Have you ever wondered where thought really comes from? I have, and I’ve done a little snooping around to find out. Turns out, no one knows. Yes, neuron firing is involved. Yes, theories abound, but no one has a definitive answer. Neither, of course, do I, but that doesn’t stop me from having some thoughts on it.
Energy As Thought
You may have heard that thoughts are energy, but what does that mean? I believe that there is a global field that connects us all, and that thoughts are one form that this energy takes. This is not news, but I have actually had an experience of this at the Monroe Institute.
When asked by colleagues where I went on vacation, I’ve often described the Monroe Institute as a high tech meditation camp. It’s really more than that. I went there to experience different states of consciousness. Some people do that with drugs. The Monroe Institute does it with sound.
Aside: Robert Monroe began having spontaneous out-of-body experiences in the late 1950’s. When he realized he wasn’t losing his mind, he began experimenting with the effects of sound on human consciousness and founded the Monroe Institute.
I’ve had many fine experiences at the Monroe Institute, some while listening to the hemi-synch tapes in my little module called a CHEC unit. One time, I experienced thoughts as things floating by in space. Ever since then, I’ve had a different experience of thought itself. I don’t experience thoughts as mine. They are just something with which I choose to agree or not.
That’s not the whole story, though. I have found, as you may have heard, that thoughts are trapped somewhere inside of me, and play over and over again. I suppose that I chose them, or somehow absorbed them long ago, and they don’t want to leave. There are consequences to that, and ways to change that, but that is a post for another day.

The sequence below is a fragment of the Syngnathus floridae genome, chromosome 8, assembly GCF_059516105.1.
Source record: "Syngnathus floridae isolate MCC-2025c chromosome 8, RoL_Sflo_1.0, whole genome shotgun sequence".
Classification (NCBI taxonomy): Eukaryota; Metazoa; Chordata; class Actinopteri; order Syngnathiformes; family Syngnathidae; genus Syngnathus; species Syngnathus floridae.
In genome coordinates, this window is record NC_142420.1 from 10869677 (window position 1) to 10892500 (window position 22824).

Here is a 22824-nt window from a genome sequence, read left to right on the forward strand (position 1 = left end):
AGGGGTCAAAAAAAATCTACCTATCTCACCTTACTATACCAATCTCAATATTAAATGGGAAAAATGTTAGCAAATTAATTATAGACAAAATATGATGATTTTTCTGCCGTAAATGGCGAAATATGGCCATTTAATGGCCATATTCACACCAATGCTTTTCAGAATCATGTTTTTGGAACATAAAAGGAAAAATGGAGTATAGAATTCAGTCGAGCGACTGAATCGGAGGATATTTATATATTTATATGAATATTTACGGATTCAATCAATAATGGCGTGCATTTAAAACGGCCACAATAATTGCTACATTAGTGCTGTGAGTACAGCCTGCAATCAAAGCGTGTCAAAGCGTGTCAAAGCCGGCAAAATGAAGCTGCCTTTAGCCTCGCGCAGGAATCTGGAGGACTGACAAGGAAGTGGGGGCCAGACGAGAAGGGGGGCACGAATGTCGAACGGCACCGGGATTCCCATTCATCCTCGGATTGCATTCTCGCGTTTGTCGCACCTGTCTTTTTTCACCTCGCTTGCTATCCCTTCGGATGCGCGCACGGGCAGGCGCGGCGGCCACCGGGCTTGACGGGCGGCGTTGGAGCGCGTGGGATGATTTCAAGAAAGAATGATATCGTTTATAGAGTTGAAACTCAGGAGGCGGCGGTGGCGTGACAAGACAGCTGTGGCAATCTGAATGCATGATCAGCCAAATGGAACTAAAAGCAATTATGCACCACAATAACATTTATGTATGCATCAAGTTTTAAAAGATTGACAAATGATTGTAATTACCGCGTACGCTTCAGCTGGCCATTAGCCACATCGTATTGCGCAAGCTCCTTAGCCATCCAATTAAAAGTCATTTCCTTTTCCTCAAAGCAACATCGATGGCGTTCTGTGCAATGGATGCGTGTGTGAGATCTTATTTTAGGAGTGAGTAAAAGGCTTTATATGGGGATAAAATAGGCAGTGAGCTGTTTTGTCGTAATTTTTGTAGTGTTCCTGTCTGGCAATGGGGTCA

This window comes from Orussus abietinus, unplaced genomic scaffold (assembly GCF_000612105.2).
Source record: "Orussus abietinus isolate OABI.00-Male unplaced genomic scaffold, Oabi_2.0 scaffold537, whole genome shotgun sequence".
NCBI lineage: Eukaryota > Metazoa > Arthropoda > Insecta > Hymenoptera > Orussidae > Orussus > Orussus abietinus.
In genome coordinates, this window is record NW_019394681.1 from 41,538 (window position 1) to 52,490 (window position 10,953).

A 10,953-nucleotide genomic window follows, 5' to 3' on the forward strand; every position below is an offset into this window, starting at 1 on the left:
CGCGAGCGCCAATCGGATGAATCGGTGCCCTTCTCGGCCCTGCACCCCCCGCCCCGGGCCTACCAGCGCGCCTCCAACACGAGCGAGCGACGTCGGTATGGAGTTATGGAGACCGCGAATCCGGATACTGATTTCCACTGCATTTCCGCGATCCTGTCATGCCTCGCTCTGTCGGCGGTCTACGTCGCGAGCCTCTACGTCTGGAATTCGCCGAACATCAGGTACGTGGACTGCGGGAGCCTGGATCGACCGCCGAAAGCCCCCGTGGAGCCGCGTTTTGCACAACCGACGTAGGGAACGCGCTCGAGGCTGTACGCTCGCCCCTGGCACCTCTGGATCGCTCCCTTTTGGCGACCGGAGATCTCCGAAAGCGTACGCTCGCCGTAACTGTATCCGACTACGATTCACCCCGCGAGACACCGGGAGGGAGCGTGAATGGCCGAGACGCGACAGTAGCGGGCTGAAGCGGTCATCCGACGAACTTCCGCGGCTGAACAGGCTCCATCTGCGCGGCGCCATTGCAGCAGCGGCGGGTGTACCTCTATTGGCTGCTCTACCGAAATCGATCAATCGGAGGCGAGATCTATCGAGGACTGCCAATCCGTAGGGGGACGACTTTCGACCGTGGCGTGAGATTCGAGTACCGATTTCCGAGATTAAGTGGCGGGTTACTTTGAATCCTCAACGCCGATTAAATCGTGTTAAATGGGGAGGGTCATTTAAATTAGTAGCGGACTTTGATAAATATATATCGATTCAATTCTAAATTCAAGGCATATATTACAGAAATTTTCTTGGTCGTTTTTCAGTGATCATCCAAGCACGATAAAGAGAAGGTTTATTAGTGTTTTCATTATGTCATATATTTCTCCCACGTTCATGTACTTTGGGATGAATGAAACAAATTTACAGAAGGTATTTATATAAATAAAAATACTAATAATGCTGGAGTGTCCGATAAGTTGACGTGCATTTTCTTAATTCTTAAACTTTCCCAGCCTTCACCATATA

Thoughts as Answers
Thoughts don’t just randomly float by. According to the Law of Attraction, we are going to attract and notice the ones with which we resonate. In addition, we ask questions and hopefully the answers float close enough to capture.
We obviously get thoughts by reading and hearing them. I don’t have anything more to say about this, but I did want to mention it.
Sometimes thoughts sneak into our consciousness, and we may not even notice. One day, I was walking down Wilshire Boulevard with some friends. Out of nowhere, the thought, “Ahhhh, Kahlua” popped into my head. Just like that. Now, I like Kahlua, but that is not the sort of phrase I would normally say, and I took notice. A friend and I had recently been discussing how advertisers’ messages seeped into our brains. So, we backtracked a bit, and sure enough, there it was – we had passed a huge billboard with the message, “Ahhh, Kahlua.” I caught this one, but most of them slip on by my conscious mind, and are accepted by my subconscious.
There are probably other ways thoughts come our way, but I can’t think of any at this time. I’d love to hear your thoughts.